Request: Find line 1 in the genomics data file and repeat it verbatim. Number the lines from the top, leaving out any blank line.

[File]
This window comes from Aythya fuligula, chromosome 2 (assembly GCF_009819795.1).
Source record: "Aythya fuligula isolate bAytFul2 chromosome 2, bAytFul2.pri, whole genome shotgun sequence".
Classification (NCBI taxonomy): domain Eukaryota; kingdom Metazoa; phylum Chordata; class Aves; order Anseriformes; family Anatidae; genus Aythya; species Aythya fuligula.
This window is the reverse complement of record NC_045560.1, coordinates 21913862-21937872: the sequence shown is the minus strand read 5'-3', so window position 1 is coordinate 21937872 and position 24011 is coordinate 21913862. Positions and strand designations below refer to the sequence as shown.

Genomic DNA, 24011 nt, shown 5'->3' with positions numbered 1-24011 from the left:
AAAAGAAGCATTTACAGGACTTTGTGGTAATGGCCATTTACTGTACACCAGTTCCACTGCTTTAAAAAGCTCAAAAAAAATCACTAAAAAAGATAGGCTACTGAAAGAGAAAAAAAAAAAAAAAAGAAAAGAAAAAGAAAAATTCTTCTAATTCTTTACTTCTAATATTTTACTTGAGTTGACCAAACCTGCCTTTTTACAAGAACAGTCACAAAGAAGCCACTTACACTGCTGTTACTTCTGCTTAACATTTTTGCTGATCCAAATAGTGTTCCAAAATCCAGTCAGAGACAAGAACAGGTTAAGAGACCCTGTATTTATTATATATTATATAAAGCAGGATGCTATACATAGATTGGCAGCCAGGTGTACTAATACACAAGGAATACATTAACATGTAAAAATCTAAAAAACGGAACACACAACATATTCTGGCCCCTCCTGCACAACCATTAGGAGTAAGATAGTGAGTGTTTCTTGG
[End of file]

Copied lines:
This window comes from Aythya fuligula, chromosome 2 (assembly GCF_009819795.1).